• Since the beginning of the Industrial Age (approximately 1750) the environmental impact of human activity has increased exponentially
  • The consumer driven economy we live in now has only made that impact worse
  • Statistics that reflect that include:
global temperatures
Global Temperatures
  • The global temperature averaged 57.4 degrees F in 1965 and 58.6 degrees in 2006. A raise of 8 degrees F would turn all of the earth’s land surface into desert scrub except for the most Northern and most Southern latitudes.

Image found at www.nwhi.org/index/habdescriptions

melting ice caps
Melting Ice Caps
  • Ice on the North and South poles and Greenland is melting at an alarming rate; if half of Greenland’s ice melts, the oceans worldwide could raise 20 feet.

Image found at www.surveygalaxy.com/show_sur_form.asp?survey...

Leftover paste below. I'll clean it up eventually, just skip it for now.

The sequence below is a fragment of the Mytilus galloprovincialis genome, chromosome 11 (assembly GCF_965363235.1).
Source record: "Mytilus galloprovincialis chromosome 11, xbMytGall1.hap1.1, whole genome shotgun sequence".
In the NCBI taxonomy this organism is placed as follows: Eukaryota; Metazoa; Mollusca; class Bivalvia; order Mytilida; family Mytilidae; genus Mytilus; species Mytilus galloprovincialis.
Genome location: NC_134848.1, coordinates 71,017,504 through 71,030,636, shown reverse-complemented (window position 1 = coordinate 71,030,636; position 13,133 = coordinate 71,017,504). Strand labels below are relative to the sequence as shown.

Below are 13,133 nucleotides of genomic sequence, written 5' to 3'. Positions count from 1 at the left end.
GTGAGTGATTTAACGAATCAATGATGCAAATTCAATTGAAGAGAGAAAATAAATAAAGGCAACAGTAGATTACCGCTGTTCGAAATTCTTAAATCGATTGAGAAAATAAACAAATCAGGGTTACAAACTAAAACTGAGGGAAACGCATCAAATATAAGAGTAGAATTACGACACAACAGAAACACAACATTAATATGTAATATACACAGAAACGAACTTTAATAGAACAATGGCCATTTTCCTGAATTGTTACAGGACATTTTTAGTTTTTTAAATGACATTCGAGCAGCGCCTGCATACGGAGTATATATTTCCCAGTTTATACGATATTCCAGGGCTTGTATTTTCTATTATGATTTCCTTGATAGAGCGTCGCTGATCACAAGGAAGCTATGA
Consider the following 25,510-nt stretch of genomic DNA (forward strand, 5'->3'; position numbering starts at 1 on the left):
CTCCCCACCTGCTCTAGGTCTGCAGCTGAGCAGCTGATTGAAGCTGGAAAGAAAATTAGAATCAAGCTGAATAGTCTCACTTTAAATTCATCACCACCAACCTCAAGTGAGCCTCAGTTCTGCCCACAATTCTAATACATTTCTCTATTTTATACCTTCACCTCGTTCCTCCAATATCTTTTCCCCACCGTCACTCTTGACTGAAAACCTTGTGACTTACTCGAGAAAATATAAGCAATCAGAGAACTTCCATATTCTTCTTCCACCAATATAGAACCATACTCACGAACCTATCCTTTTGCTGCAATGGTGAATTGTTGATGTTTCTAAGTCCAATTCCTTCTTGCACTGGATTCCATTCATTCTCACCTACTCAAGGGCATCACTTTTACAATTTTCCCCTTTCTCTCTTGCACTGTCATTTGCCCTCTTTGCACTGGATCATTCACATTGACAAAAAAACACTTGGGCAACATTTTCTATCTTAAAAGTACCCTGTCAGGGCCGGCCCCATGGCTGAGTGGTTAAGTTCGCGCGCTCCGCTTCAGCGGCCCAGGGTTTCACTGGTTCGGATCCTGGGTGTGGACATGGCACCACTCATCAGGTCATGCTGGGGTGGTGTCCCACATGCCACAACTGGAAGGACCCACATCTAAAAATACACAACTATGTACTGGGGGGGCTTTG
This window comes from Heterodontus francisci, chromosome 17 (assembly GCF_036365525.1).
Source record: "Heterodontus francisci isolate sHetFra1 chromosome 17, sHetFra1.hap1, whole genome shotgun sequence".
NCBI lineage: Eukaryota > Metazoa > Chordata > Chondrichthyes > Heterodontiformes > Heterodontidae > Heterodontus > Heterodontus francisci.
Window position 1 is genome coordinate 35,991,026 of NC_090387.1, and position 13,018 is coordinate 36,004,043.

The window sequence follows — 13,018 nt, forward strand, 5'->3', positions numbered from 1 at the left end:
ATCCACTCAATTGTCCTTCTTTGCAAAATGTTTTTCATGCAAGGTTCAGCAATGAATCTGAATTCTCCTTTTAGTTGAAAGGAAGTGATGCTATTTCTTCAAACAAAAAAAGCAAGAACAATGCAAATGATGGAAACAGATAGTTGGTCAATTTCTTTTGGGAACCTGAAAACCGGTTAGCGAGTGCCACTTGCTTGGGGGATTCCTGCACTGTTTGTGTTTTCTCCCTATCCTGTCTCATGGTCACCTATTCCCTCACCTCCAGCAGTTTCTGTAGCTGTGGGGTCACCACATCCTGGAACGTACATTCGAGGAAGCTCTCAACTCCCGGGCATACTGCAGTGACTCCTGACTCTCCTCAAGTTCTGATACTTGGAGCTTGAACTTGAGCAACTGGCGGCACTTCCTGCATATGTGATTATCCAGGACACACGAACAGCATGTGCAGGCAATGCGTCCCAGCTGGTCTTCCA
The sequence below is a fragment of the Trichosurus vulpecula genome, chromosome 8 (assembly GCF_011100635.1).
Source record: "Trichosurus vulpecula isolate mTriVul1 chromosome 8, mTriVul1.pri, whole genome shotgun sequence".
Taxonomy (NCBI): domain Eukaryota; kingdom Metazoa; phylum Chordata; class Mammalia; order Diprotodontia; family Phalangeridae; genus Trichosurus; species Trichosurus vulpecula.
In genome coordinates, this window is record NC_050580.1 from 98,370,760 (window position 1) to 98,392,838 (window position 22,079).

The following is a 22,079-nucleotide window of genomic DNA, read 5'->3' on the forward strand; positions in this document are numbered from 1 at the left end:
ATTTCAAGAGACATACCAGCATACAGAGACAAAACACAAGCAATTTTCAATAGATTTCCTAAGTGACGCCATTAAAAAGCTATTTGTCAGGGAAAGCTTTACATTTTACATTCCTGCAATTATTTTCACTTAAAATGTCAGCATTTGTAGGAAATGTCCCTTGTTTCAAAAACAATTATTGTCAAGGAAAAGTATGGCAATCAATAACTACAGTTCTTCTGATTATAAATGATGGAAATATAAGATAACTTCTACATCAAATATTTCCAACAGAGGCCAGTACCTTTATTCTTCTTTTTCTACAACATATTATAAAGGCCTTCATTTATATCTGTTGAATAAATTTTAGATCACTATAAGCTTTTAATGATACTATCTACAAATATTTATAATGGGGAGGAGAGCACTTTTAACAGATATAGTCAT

• Nearly half of the world’s old growth forests are gone.

Image found at greenoptions.com/category/palm_oil

human population
Human Population
  • Human population will grow from 6.1 billion to 9 billion by 2050.
  • Most of that growth will occur in increasingly industrialized countries such as China and India.

Image found at www.bartellonline.com/chinapic.php?i=7500

fish stocks
Fish Stocks
  • The 1950-1997 oceanic fish harvest grew from 19 million to 95 million tons, resulting in major declines of many species.

Image found at www.janetdavisphotography.com/awards.html